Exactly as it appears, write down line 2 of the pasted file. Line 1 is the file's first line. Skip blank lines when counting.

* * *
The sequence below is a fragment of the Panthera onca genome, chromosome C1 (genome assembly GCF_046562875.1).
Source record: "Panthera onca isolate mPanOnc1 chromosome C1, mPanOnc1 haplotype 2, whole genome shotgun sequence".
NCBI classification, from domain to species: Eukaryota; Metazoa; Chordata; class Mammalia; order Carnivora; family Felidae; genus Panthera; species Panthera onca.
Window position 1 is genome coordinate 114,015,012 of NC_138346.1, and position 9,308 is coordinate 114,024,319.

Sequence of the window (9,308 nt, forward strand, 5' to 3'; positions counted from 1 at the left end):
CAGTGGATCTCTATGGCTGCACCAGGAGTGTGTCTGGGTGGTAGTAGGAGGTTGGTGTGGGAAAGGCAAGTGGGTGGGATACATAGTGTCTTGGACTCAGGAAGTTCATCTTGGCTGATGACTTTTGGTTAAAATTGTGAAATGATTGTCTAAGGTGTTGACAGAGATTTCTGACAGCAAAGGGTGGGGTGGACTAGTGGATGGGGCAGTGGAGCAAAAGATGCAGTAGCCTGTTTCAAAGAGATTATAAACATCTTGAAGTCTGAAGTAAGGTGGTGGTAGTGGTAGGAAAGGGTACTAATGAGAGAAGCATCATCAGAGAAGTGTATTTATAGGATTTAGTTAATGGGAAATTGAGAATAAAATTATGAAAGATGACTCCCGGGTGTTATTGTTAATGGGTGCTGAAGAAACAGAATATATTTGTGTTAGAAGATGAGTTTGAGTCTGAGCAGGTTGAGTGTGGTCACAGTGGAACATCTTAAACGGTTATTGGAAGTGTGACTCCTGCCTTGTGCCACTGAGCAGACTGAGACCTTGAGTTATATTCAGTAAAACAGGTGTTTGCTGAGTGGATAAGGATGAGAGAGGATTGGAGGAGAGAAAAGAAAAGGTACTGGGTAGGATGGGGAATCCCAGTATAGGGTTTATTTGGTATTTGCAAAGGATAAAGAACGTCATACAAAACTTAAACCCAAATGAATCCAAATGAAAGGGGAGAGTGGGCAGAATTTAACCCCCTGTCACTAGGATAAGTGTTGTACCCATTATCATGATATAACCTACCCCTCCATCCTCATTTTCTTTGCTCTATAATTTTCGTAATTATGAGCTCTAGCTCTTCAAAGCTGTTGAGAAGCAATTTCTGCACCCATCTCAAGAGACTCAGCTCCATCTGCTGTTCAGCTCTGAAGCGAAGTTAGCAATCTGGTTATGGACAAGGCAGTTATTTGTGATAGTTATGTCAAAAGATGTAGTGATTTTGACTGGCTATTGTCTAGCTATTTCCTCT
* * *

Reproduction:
Source record: "Panthera onca isolate mPanOnc1 chromosome C1, mPanOnc1 haplotype 2, whole genome shotgun sequence".